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Game Over Online ~ Star Wars: Galactic Battlegrounds - Clone Campaigns

GameOver Game Reviews - Star Wars: Galactic Battlegrounds - Clone Campaigns (c) LucasArts, Reviewed by - Westlake

Game & Publisher Star Wars: Galactic Battlegrounds - Clone Campaigns (c) LucasArts
System Requirements Windows, Pentium II 233MHz, 32MB RAM, 750MB HDD, 4X CD-ROM, Copy of Star Wars: Galactic Battlegrounds
Overall Rating 74%
Date Published Friday, May 17th, 2002 at 12:55 PM


Divider Left By: Westlake Divider Right

LucasArts released Star Wars: Galactic Battlegrounds, a real-time strategy game based on the Age of Empires II: The Age of Kings engine, late last year. It didn’t break any new ground, but it faithfully reproduced the Star Wars universe, and LucasArts did a nice job of converting the Age of Kings engine to a modern setting. Now, six months later and just in time for the theatrical release of Star Wars: Episode II: Attack of the Clones, comes an expansion pack for the game -- Star Wars: Galactic Battlegrounds: Clone Campaigns (it can’t be Stars Wars unless it has a really long name).

Clone Campaigns is sort of an odd expansion pack. It adds about what you’d expect -- new factions, new units, and a couple new campaigns -- but it doesn’t really feel like an expansion pack. It feels more like a library of useful things for modders and scenario designers to play with. For example, in addition to units from the new movie, the expansion pack comes with a bunch of units and eye candy from Tatooine (the planet where Luke started out in Star Wars). Sand people, Jawas, womp rats, the Hutts -- including, as far as I could tell, Jabba’s entire entourage from The Empire Strikes Back -- are in the expansion pack, and even though both campaigns make obligatory stops on Tatooine to showcase the additions, it’s more like LucasArts was just making sure that scenario designers could create campaigns based on the first hour of Star Wars if they wanted to.

That’s not necessarily bad, except that LucasArts seems to have spent all their time adding artwork to the expansion pack, and they forgot gameplay. Consider the two new factions: the Confederacy and the Galactic Republic. Each one is fleshed out with new buildings and units (and presumably look just like they do in Attack of the Cones), but the campaigns they star in are awful. LucasArts did a nice job with the campaigns in Galactic Battlegrounds, but here they’re dull and lifeless. The missions -- all 14 of them -- use almost no triggers or events, and most are simple variations on “destroy all your enemies.” You might as well skip the campaigns entirely and jump right into skirmish mode or multiplayer. Worse, LucasArts only used about a third of the CD for the expansion pack, and so they had plenty of room for more (and better) campaigns if they had wanted to add them. But instead they treated the campaigns like a chore best finished as quickly and painlessly as possible.

Besides adding purely new things in the expansion pack, LucasArts also tinkered with some existing things. For example, instead of just building power cores to power your buildings, you can also buy power droids to do the same thing. The problem is, after playing the campaigns I still can’t think of a situation where I’d want to use a droid rather than a power core (power cores are fairly cheap after all), and so I’m not sure how worthwhile the addition is. Each faction also gets a new siege weapon called an air cruiser, but the cruiser is so powerful it’s almost no fun. It comes with lots of hitpoints and shielding, it can hit air or land targets, and its splash damage is so wide that it effectively has longer range than any air defense system in the game. The only downside is that it takes a long time to reload, but it makes up for it by killing most things in one or two hits. The air cruiser is probably the most notable change when it comes to multiplayer games (the new factions, like the old ones, are essentially identical to each other except how they look); I’m just not sure if it’s a good change or bad.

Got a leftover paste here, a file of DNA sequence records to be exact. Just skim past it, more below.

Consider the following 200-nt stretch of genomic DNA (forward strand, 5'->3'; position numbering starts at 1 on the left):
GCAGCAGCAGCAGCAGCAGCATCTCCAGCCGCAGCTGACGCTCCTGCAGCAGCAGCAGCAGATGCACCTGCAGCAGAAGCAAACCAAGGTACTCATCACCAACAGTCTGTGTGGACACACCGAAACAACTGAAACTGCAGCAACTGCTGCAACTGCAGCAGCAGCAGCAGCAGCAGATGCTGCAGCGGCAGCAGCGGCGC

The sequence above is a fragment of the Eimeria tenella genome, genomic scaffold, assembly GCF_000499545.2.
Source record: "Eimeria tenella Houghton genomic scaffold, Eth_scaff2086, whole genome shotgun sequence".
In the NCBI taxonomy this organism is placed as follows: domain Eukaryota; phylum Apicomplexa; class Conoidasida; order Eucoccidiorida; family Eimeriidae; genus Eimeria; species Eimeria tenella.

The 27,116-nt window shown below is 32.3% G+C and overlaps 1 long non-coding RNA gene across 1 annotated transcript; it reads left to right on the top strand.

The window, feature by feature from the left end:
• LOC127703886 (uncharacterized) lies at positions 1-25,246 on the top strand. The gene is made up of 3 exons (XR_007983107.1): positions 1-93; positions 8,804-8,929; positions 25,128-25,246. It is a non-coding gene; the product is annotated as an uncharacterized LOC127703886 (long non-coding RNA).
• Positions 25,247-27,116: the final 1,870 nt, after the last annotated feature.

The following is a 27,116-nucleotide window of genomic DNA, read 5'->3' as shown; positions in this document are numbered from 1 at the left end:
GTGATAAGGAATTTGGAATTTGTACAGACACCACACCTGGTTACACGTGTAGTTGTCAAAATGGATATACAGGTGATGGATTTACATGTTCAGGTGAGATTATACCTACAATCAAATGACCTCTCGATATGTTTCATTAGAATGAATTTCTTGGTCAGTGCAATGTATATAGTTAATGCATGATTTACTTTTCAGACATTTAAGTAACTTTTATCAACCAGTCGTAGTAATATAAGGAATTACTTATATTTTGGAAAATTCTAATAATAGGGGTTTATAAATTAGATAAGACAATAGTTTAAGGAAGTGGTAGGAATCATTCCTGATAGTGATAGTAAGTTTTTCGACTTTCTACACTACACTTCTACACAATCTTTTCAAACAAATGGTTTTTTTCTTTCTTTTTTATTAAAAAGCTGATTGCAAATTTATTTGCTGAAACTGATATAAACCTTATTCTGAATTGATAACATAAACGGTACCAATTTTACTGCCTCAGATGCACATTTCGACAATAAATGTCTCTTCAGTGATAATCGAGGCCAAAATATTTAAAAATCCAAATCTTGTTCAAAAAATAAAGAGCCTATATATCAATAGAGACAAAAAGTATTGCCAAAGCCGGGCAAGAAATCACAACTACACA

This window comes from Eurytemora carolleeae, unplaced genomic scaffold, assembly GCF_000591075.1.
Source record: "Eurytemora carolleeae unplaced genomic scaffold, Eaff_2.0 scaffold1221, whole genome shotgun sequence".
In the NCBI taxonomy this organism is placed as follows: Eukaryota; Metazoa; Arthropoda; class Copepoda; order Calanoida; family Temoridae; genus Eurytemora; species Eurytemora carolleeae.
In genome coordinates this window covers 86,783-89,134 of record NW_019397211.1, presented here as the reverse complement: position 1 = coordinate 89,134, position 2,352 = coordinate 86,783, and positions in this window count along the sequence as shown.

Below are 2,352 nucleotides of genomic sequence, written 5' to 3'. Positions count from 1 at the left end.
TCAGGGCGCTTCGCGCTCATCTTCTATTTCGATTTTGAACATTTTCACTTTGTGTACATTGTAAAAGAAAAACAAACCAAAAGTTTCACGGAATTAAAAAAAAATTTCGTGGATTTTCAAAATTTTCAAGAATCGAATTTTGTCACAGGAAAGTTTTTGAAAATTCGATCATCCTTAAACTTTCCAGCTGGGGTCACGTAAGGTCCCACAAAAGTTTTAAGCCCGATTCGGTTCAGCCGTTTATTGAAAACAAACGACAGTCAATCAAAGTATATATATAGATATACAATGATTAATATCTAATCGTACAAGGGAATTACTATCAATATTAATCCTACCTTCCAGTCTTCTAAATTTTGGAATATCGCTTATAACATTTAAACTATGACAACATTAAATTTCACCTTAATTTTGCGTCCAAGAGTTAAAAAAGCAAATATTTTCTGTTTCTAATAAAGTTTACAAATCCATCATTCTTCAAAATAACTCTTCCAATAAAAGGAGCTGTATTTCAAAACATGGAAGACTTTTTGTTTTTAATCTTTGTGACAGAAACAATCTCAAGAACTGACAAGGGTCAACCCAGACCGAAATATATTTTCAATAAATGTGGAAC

So I hated Clone Campaigns, right? Well, yes and no. I was certainly disappointed in the campaigns, and the tweaking of the original game didn’t impress me much, either. But Clone Campaigns runs on a pretty good (although old) engine, and it’s still fun to play. And if scenario designers out there take advantage of all the new units and buildings, then it might be worthwhile just for all the fan-created scenarios you’ll eventually get to play. But if you’re only interested in the campaigns or in multiplayer mode, then you might be better off just sticking with Galactic Battlegrounds and spending the extra money on watching Attack of the Clones three our four times.

Ratings:
(30/40) Gameplay
(21/30) Additions
(07/10) Improvements
(07/10) Multiplayer
(09/10) Technical

 

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Rating
74%
 

 

 
 

 

 

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